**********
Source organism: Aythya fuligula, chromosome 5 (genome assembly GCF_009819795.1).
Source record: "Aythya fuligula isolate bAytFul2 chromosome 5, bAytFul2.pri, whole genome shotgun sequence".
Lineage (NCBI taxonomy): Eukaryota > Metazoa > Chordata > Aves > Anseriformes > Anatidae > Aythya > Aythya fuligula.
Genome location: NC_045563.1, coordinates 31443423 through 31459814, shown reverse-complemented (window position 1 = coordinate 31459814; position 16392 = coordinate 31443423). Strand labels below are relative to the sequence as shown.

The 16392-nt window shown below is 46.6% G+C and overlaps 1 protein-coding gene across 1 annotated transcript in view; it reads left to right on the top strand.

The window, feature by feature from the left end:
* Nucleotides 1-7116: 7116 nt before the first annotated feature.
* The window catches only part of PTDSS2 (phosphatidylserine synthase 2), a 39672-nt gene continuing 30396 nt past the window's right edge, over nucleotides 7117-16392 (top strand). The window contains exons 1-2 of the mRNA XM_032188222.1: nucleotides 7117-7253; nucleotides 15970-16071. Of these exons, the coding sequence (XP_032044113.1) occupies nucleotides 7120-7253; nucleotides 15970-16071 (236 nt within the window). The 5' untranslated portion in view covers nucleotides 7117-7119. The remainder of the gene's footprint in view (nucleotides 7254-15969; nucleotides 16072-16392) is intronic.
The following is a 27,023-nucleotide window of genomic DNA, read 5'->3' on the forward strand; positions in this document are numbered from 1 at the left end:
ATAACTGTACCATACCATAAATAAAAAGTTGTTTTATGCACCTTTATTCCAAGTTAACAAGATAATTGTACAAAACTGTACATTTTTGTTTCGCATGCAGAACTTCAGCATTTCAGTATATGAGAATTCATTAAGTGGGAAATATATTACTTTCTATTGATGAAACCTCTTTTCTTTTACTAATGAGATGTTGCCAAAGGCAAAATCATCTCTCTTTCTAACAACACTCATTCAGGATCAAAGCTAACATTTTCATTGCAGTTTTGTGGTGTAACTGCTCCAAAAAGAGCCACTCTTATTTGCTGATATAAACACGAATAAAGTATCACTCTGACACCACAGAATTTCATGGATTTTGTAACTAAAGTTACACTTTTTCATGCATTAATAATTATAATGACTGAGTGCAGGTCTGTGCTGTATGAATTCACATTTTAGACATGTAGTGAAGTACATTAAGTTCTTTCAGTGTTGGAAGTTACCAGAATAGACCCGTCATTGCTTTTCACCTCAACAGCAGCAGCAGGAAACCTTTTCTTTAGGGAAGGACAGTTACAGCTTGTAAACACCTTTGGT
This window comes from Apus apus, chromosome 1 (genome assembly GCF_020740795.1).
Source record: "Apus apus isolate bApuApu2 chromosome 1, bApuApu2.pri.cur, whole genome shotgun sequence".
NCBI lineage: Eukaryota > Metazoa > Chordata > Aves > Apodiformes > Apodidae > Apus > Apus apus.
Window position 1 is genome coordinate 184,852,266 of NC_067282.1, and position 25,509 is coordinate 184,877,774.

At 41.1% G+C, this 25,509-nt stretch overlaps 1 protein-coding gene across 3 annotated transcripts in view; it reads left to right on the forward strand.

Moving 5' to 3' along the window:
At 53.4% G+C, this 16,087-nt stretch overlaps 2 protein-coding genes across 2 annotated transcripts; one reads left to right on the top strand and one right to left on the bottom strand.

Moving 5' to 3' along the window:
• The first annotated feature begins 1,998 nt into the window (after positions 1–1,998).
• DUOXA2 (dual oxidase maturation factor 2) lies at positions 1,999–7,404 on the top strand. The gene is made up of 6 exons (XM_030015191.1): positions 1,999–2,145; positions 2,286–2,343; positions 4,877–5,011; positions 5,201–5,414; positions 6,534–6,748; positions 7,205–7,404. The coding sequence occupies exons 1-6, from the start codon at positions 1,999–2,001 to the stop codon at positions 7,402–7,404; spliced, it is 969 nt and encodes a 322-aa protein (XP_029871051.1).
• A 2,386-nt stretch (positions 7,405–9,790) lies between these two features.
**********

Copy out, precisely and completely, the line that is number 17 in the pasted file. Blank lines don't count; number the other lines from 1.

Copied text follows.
At 53.4% G+C, this 16,087-nt stretch overlaps 2 protein-coding genes across 2 annotated transcripts; one reads left to right on the top strand and one right to left on the bottom strand.